From the StarTribune
Designer drugs can be purchased easily online, leading users to believe they are safer than street drugs. But the chemicals can be unpredictable - and disastrous.
Past midnight, Kat Green arrived home from her police shift exhausted. Then her smartphone started ringing with urgent messages. Mass drug overdose. Party at a ranch house outside of town. On the way, more information trickled in: At least a half-dozen young adults sick, some near death.
Packaged and sold as innocuous products such as "herbal incense
" and "bath salts
," the drugs are touted by users as legal alternatives to marijuana, cocaine and other controlled substances that can bring stiff penalties and jail time in even small amounts.
Altogether, poison control centers have received more than 6,600 calls about designer synthetics this year, 10 times more than the first half of 2010. Synthetic drugs have been linked or suspected in more than 20 deaths nationally in the past year, while emergency rooms are treating more patients who have overdosed on sometimes tiny amounts of designer synthetics.
Merchants are introducing new products online, too. When the DEA temporarily banned five chemicals used to make synthetic marijuana early this year, retailers started promoting new mixtures they claimed were not covered by any bans.
The market is too lucrative to disappear. Herbal incense, sometimes called synthetic marijuana, accounted for nearly $5 billion in sales last year, according to an estimate from the Retail Compliance Association, a national retailers group that formed to challenge herbal incense bans.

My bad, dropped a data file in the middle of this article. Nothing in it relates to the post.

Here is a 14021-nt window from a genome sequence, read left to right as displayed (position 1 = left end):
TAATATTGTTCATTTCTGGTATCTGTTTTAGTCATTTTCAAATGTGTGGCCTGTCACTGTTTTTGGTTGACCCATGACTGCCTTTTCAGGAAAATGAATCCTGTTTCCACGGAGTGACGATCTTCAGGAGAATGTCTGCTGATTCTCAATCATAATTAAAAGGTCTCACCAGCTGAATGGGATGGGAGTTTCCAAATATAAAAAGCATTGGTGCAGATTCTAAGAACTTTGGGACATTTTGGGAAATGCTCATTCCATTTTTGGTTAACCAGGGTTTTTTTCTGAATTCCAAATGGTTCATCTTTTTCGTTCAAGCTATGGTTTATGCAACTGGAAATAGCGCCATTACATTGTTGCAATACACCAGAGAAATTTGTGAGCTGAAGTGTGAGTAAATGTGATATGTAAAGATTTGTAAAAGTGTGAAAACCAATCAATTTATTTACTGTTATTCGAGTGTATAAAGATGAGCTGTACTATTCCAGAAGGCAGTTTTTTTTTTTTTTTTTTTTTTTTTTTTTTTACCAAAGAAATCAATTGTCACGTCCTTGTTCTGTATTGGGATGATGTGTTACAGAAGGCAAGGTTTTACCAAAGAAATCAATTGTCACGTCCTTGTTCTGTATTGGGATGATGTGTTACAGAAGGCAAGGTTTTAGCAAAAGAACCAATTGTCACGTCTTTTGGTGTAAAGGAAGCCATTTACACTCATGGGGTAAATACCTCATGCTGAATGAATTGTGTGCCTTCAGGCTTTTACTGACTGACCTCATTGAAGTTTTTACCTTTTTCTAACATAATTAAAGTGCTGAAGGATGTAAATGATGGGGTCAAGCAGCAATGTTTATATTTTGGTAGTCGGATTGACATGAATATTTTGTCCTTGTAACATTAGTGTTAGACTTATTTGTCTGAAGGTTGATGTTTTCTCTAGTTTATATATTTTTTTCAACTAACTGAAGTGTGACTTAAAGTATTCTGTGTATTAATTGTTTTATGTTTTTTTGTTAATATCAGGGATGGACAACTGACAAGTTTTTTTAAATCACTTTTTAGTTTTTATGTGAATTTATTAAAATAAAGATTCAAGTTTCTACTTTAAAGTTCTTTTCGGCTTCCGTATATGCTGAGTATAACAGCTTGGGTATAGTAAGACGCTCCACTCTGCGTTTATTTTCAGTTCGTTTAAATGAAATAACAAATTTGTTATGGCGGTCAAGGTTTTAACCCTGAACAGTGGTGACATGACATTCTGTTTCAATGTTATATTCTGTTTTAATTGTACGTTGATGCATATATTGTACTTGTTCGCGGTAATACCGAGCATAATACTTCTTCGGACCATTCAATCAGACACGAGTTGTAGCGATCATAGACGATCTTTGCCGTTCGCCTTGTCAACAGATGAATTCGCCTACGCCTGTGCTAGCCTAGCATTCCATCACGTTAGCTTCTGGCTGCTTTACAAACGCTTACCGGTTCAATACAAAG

The new drugs lack regulatory oversight and quality control. Users often rely on each others' Internet postings to find out how much they should take and what they could experience.
Many of the substances are so new to the market that they have little track record. What may give one user a euphoric high could permanently injure someone else. Erratic labeling means buyers sometimes wind up with vastly different chemicals than the ones they ordered.
More than a week before the deadly party, college student Cody Weddle visited a little-known chemical website and placed an order, court documents allege. He and others had researched 2C-E, an investigator said. Internet posts describe it as a sensory-enhancing psychedelic similar to LSD. A user nicknamed "Easy Rider" told Web readers about her "joyful night" on 2C-E, which made her feel "very warm and happy" and "more in control of myself than the drunk people around me."
Around midnight, less than an hour after swallowing the drugged water, some at the party started wondering what was wrong with their batch. Instead of feeling great, many felt nauseated.
Stacy Jewell lay sick in a bedroom. Others threw up on the lawn and in the living room. Everyone dripped with sweat.
At age 22, Stacy Jewell -- who in recent years had tried to talk others out of doing drugs -- died after a drug overdose.
After a week of waiting, Oklahoma law dictated Andrew Akerman's life support be turned off.
Preliminary tests later revealed that the powder delivered to rural Oklahoma wasn't 2C-E at all, but a drug called Bromo-DragonFLY -- a chemical that some websites warn is even more dangerous.
The man accused of placing the Internet order sits in jail charged with murder -- a charge that has drawn mixed feelings in town. Some residents think it is too harsh, that Weddle didn't intend to hurt anyone and those at the party freely chose to take the drug. Authorities continue to investigate others who were at the party.